First, develop and perform an ongoing preventive maintenance program. For example, part of any roof maintenance should be keeping roof drains free of debris. This alone should help a cool roof stay whiter longer because it keeps water from ponding, which collects and holds dirt.

Actually, cleaning a cool roof might not be practical if cleaning costs outweigh the potential energy savings. Before making a decision, managers might have to calculate if the cost of cleaning is worth putting it in the budget every few years.

Coating or recoating a roof might be a cost effective way to reap more energy savings, considering the ever-escalating cost of fuels and energy. When considering coating or recoating, managers need to determine how much life expectancy a roof system has left. If a roof is watertight and needs few repairs, applying a coating might be a good idea.

To help determine if the costs associated with cool roofs are justified, managers can estimate energy savings the roofs can generate in different climates when compared with dark roofs by using an online calculator, such as:

Whether the project involves new construction or replacing or recovering a roof, it pays for managers to research cool roofs by checking out these and other web sites. If need be, they also can get professional assistance early in the project planning.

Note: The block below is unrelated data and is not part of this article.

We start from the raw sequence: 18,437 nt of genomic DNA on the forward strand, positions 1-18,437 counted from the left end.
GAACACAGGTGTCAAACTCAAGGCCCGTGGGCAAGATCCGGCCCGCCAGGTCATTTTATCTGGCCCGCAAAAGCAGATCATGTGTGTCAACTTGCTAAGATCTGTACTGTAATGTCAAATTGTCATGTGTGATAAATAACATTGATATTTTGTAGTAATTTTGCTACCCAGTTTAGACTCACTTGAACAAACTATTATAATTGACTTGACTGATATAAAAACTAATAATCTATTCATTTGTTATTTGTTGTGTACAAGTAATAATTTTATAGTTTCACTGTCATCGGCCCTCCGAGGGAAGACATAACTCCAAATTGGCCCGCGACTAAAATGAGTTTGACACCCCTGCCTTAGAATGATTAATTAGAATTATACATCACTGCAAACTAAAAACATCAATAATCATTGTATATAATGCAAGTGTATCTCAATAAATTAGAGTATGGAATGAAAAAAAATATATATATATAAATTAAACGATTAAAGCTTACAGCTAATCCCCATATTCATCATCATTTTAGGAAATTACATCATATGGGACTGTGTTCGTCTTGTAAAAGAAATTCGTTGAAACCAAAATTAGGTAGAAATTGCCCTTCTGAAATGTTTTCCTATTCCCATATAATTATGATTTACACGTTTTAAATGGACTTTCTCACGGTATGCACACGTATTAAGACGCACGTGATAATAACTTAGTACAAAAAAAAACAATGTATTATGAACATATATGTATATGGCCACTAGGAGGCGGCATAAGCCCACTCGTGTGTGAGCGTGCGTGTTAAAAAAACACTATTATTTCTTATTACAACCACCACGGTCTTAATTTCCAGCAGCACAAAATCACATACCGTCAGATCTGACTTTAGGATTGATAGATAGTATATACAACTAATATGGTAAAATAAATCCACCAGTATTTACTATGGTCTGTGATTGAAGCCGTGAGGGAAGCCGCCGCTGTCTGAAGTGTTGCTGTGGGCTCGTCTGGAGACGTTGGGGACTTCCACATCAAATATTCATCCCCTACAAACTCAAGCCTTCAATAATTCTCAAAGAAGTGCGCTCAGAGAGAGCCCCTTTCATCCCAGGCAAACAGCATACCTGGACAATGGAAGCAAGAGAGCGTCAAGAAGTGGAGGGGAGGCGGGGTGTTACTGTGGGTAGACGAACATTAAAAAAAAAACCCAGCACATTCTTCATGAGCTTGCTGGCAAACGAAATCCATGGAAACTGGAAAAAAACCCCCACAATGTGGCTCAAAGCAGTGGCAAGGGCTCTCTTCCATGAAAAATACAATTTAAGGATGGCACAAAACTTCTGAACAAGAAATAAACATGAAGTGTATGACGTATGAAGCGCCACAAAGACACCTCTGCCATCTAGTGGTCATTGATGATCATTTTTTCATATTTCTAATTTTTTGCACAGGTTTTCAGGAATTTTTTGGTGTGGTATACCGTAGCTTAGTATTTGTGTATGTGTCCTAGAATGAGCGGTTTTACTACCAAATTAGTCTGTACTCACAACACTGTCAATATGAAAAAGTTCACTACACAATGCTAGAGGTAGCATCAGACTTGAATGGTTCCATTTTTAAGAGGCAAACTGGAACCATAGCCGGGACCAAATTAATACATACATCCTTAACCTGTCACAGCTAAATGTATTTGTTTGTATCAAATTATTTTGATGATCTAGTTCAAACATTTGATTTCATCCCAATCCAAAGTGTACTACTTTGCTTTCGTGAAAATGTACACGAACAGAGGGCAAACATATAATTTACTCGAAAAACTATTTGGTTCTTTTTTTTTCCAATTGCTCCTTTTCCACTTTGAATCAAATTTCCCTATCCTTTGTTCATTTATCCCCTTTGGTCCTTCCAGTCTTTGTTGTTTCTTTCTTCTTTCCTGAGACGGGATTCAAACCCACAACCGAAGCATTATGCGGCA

U.S. businesses spend about $40 billion annually to cool buildings, and the LBNL estimates they could save about $750 million annually in utility bills by using cool roofs. Managers who take the time to learn about cool roofs can help their organizations earn their share of those savings.

Lee Hines is a staff consultant with Benchmark Inc., roof and pavement consultants based in Cedar Rapids, Iowa. He works with Benchmark's multi-facility clients across the nation, performing roof investigations, providing part-time construction observation and writing specifications. He has worked in the roofing industry for more 20 years.

Roofing Resources

Managers seeking more information on current trends and standards related to cool roofs can visit these web sites:

— Lee Hines

Spotlight: Cool Roof Rating Council

Thanks to growing market awareness, “cool” roofing is becoming one of the fastest-growing sectors of the marketplace. To meet this trend, the Cool Roof Rating Council (CRRC) was established in 1998 to provide non-biased, accurate energy-performance data for roof surfaces. The CRRC is a non-profit membership organization comprised of roofing product manufacturers and sellers, trade associations, regulatory agencies, and other stakeholders.

The core of the CRRC is its Product Rating Program, a third-party program through which roofing-product manufacturers may label their products with solar-reflectance and thermal- emittance values as measured by independent testing laboratories.

Code bodies, architects, building owners and specifiers can rely on the information provided on the CRRC product label and in the CRRC Rated Products Directory because the CRRC standardizes and assures the quality of the rating process.

A growing number of codes and programs refer to the CRRC Product Rating Program, including:

  • California’s Building Energy Efficiency Standard — Title 24
  • The U.S. Green Building Council’s Leadership in Energy and Environmental Design (LEED)
  • The American Society of Heating, Refrigerating and Air-Conditioning Engineers (ASHRAE).

For more information on the CRRC, visit

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  posted on 8/1/2006   Article Use Policy